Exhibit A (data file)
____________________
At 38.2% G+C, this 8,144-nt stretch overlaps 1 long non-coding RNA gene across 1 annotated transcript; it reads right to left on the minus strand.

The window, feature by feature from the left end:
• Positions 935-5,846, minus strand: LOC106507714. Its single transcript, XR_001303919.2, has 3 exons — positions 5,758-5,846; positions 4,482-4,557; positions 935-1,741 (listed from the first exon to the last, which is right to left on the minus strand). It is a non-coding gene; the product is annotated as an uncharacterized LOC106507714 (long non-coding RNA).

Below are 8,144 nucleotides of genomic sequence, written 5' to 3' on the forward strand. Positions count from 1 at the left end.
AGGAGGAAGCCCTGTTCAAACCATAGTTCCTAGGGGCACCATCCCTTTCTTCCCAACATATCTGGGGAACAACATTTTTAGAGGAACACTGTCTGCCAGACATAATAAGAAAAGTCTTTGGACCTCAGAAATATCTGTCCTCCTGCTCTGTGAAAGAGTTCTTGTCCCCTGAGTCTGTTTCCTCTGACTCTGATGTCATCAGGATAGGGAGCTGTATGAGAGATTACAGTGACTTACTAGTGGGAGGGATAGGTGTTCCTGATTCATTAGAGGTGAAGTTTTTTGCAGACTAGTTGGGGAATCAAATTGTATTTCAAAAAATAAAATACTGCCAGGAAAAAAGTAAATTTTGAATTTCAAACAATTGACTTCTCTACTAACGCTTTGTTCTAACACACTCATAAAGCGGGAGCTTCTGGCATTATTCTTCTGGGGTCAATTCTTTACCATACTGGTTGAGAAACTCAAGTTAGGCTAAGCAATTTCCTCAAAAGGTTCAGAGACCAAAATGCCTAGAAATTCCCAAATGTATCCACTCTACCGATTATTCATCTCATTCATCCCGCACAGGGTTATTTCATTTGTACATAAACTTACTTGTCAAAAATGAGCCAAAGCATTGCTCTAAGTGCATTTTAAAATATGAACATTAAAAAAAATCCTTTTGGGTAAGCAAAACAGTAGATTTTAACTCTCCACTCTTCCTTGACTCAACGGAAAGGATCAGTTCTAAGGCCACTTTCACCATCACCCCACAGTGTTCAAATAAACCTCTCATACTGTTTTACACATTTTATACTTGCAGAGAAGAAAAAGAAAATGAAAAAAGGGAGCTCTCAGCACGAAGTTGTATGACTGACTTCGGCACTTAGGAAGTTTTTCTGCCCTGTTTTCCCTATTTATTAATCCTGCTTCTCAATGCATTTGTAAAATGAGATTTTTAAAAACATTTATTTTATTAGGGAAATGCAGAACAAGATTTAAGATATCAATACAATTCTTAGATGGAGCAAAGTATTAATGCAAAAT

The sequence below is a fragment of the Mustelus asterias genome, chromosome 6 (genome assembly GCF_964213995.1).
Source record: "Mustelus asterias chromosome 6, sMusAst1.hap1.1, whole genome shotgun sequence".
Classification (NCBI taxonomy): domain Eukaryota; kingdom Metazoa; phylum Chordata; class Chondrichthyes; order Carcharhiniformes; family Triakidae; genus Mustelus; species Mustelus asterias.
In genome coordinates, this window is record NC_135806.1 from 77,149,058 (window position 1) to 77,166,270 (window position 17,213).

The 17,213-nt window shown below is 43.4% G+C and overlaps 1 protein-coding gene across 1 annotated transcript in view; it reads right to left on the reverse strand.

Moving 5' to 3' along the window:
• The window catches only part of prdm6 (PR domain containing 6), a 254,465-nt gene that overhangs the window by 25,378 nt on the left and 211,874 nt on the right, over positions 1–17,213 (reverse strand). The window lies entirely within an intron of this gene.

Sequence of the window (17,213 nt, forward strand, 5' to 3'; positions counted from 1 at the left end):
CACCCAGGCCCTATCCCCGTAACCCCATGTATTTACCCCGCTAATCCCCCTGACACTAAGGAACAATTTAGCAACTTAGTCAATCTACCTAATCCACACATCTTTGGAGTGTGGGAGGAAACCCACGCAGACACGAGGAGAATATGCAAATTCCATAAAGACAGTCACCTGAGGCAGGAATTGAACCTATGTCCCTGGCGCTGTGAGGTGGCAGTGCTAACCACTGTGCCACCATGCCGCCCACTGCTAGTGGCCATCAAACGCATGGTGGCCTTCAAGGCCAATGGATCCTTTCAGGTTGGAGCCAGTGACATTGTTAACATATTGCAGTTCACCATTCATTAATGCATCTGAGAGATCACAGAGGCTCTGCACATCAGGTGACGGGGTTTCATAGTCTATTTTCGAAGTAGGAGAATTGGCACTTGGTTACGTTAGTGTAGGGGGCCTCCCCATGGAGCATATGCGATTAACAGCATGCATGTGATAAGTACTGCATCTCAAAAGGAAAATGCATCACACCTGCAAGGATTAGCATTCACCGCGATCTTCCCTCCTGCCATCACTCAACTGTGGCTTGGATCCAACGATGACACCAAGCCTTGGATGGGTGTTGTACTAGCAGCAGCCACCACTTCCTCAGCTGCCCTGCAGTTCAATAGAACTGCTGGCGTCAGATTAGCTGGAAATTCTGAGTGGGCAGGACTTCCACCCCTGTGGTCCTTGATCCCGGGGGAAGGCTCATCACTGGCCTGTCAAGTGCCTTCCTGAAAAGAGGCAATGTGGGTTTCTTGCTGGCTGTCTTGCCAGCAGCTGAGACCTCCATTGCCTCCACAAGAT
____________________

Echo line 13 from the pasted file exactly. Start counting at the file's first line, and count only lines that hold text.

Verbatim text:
Sequence of the window (17,213 nt, forward strand, 5' to 3'; positions counted from 1 at the left end):